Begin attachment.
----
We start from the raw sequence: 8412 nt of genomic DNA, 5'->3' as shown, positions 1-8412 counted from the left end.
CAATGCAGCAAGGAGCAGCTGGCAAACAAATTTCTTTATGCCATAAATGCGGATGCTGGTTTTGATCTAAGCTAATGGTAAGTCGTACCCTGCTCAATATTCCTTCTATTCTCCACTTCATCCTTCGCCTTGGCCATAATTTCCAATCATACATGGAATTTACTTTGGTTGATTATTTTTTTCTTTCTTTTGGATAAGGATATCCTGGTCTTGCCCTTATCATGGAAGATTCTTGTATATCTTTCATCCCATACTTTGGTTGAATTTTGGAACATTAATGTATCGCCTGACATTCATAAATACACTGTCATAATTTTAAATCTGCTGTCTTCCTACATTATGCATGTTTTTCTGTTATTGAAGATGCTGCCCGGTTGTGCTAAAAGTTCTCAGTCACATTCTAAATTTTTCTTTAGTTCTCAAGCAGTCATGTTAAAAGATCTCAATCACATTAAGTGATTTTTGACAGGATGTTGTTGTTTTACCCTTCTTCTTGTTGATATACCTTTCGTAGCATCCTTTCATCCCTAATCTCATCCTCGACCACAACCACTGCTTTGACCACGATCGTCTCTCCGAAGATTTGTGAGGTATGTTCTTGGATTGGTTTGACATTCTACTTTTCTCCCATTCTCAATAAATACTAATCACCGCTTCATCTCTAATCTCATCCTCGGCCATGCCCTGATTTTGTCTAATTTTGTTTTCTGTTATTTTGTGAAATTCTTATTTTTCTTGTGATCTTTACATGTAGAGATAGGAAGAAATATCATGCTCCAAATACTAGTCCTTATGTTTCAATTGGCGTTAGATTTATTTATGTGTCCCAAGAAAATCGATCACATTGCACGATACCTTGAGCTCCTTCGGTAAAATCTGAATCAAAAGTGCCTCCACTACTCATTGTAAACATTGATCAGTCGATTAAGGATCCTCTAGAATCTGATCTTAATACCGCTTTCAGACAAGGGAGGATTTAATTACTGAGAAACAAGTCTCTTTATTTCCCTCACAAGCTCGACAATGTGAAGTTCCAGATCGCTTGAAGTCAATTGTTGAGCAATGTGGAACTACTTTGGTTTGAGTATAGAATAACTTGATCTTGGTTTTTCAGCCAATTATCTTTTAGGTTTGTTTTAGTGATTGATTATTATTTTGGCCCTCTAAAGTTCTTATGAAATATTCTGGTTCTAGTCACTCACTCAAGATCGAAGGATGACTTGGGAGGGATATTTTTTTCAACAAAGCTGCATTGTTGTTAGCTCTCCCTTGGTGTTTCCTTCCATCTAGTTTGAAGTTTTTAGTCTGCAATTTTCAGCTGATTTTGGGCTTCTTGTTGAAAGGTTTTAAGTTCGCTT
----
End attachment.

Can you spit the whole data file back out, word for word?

We start from the raw sequence: 8412 nt of genomic DNA, 5'->3' as shown, positions 1-8412 counted from the left end.
CAATGCAGCAAGGAGCAGCTGGCAAACAAATTTCTTTATGCCATAAATGCGGATGCTGGTTTTGATCTAAGCTAATGGTAAGTCGTACCCTGCTCAATATTCCTTCTATTCTCCACTTCATCCTTCGCCTTGGCCATAATTTCCAATCATACATGGAATTTACTTTGGTTGATTATTTTTTTCTTTCTTTTGGATAAGGATATCCTGGTCTTGCCCTTATCATGGAAGATTCTTGTATATCTTTCATCCCATACTTTGGTTGAATTTTGGAACATTAATGTATCGCCTGACATTCATAAATACACTGTCATAATTTTAAATCTGCTGTCTTCCTACATTATGCATGTTTTTCTGTTATTGAAGATGCTGCCCGGTTGTGCTAAAAGTTCTCAGTCACATTCTAAATTTTTCTTTAGTTCTCAAGCAGTCATGTTAAAAGATCTCAATCACATTAAGTGATTTTTGACAGGATGTTGTTGTTTTACCCTTCTTCTTGTTGATATACCTTTCGTAGCATCCTTTCATCCCTAATCTCATCCTCGACCACAACCACTGCTTTGACCACGATCGTCTCTCCGAAGATTTGTGAGGTATGTTCTTGGATTGGTTTGACATTCTACTTTTCTCCCATTCTCAATAAATACTAATCACCGCTTCATCTCTAATCTCATCCTCGGCCATGCCCTGATTTTGTCTAATTTTGTTTTCTGTTATTTTGTGAAATTCTTATTTTTCTTGTGATCTTTACATGTAGAGATAGGAAGAAATATCATGCTCCAAATACTAGTCCTTATGTTTCAATTGGCGTTAGATTTATTTATGTGTCCCAAGAAAATCGATCACATTGCACGATACCTTGAGCTCCTTCGGTAAAATCTGAATCAAAAGTGCCTCCACTACTCATTGTAAACATTGATCAGTCGATTAAGGATCCTCTAGAATCTGATCTTAATACCGCTTTCAGACAAGGGAGGATTTAATTACTGAGAAACAAGTCTCTTTATTTCCCTCACAAGCTCGACAATGTGAAGTTCCAGATCGCTTGAAGTCAATTGTTGAGCAATGTGGAACTACTTTGGTTTGAGTATAGAATAACTTGATCTTGGTTTTTCAGCCAATTATCTTTTAGGTTTGTTTTAGTGATTGATTATTATTTTGGCCCTCTAAAGTTCTTATGAAATATTCTGGTTCTAGTCACTCACTCAAGATCGAAGGATGACTTGGGAGGGATATTTTTTTCAACAAAGCTGCATTGTTGTTAGCTCTCCCTTGGTGTTTCCTTCCATCTAGTTTGAAGTTTTTAGTCTGCAATTTTCAGCTGATTTTGGGCTTCTTGTTGAAAGGTTTTAAGTTCGCTT